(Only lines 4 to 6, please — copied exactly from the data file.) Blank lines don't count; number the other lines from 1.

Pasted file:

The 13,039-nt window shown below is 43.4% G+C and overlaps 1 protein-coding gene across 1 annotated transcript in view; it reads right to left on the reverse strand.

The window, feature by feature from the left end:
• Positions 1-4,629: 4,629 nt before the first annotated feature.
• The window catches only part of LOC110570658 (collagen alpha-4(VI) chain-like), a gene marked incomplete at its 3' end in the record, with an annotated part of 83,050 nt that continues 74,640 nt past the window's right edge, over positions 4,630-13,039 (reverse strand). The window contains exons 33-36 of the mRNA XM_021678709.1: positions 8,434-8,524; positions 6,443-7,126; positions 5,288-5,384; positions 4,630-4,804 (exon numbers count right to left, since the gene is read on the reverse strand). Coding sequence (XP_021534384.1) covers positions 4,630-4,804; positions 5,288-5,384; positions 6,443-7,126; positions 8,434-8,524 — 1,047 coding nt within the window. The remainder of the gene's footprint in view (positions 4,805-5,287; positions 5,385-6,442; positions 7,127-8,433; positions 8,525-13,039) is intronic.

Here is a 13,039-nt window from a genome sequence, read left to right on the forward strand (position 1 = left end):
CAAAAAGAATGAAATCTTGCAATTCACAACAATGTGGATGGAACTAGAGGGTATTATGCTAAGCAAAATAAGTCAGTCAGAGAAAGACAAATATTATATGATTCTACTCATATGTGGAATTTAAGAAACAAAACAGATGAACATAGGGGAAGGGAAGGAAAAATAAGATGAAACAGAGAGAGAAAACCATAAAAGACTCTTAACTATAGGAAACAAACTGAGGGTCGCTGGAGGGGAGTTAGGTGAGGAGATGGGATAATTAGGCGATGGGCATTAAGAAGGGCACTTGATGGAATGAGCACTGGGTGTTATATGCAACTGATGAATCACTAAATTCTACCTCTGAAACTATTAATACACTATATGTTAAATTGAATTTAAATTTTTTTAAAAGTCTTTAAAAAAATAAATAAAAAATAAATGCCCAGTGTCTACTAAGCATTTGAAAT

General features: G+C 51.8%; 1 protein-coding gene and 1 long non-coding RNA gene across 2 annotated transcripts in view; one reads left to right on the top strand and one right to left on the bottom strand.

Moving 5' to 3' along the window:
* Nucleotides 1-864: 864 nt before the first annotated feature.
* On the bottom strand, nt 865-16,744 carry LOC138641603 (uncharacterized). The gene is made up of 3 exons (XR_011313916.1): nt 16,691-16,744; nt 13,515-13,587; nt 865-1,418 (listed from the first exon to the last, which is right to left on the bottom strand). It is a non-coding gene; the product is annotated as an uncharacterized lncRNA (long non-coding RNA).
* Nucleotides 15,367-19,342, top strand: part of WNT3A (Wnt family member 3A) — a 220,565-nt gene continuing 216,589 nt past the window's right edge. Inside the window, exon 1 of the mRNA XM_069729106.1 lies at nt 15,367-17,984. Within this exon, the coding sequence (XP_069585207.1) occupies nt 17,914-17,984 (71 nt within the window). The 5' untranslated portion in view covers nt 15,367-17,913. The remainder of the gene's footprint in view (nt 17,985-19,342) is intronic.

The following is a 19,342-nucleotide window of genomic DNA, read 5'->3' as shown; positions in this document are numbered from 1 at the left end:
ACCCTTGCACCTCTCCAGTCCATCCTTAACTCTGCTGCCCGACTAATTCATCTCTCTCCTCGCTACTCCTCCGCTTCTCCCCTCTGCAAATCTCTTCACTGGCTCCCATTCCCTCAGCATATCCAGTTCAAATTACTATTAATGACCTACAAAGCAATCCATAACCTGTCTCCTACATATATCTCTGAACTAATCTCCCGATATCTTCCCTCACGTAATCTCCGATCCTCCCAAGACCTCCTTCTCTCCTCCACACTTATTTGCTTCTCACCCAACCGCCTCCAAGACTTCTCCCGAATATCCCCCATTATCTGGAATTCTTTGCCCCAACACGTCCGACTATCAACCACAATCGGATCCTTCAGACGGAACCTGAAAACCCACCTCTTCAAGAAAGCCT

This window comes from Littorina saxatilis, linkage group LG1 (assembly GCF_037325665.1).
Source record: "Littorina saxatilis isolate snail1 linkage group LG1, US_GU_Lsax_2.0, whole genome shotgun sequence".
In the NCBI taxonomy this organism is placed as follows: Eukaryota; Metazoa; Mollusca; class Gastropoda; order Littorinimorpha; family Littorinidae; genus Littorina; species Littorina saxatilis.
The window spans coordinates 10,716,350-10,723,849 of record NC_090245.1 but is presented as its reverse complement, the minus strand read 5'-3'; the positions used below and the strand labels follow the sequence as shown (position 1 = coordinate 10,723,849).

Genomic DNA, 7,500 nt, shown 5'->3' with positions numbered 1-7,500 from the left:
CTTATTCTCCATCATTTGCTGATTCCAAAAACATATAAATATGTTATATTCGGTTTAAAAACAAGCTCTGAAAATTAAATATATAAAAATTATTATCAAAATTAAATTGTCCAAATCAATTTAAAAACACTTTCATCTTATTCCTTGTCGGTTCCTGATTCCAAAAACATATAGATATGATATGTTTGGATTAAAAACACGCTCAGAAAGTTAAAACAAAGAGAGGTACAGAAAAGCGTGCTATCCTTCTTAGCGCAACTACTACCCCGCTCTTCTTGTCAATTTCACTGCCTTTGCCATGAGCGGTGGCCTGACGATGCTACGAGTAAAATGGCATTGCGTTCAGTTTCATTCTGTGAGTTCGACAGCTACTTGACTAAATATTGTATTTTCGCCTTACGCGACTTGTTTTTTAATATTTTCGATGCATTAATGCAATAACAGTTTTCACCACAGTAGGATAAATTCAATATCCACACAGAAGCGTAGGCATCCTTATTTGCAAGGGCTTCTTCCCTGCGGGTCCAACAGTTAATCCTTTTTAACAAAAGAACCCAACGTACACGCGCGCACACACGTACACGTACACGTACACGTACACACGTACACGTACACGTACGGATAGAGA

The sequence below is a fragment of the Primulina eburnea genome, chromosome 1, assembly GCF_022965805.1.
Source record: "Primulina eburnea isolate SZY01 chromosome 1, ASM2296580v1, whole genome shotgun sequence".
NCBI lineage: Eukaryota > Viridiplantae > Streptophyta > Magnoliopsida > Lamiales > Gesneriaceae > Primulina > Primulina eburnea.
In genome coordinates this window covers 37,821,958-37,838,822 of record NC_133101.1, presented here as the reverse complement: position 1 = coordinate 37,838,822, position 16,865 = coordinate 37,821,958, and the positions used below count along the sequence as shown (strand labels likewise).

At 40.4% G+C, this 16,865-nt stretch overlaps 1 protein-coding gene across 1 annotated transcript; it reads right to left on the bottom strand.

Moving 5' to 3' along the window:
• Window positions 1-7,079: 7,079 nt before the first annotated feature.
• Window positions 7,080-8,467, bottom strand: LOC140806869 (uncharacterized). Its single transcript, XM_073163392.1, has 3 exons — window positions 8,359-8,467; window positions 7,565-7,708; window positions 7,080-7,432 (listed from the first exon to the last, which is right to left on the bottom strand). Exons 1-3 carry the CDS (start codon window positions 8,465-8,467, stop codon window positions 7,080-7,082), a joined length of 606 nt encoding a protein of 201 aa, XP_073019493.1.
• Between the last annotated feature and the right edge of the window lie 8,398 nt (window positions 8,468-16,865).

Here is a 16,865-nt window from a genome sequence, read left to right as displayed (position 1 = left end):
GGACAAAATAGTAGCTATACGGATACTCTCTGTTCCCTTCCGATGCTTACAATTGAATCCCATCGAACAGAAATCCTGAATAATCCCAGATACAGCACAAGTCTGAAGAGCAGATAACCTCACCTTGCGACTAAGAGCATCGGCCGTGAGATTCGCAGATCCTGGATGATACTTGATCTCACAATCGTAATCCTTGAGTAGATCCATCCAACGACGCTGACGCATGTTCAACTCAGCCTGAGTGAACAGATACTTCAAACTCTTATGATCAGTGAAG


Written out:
• The window catches only part of LOC110570658 (collagen alpha-4(VI) chain-like), a gene marked incomplete at its 3' end in the record, with an annotated part of 83,050 nt that continues 74,640 nt past the window's right edge, over positions 4,630-13,039 (reverse strand). The window contains exons 33-36 of the mRNA XM_021678709.1: positions 8,434-8,524; positions 6,443-7,126; positions 5,288-5,384; positions 4,630-4,804 (exon numbers count right to left, since the gene is read on the reverse strand). Coding sequence (XP_021534384.1) covers positions 4,630-4,804; positions 5,288-5,384; positions 6,443-7,126; positions 8,434-8,524 — 1,047 coding nt within the window. The remainder of the gene's footprint in view (positions 4,805-5,287; positions 5,385-6,442; positions 7,127-8,433; positions 8,525-13,039) is intronic.

Here is a 13,039-nt window from a genome sequence, read left to right on the forward strand (position 1 = left end):
CAAAAAGAATGAAATCTTGCAATTCACAACAATGTGGATGGAACTAGAGGGTATTATGCTAAGCAAAATAAGTCAGTCAGAGAAAGACAAATATTATATGATTCTACTCATATGTGGAATTTAAGAAACAAAACAGATGAACATAGGGGAAGGGAAGGAAAAATAAGATGAAACAGAGAGAGAAAACCATAAAAGACTCTTAACTATAGGAAACAAACTGAGGGTCGCTGGAGGGGAGTTAGGTGAGGAGATGGGATAATTAGGCGATGGGCATTAAGAAGGGCACTTGATGGAATGAGCACTGGGTGTTATATGCAACTGATGAATCACTAAATTCTACCTCTGAAACTATTAATACACTATATGTTAAATTGAATTTAAATTTTTTTAAAAGTCTTTAAAAAAATAAATAAAAAATAAATGCCCAGTGTCTACTAAGCATTTGAAAT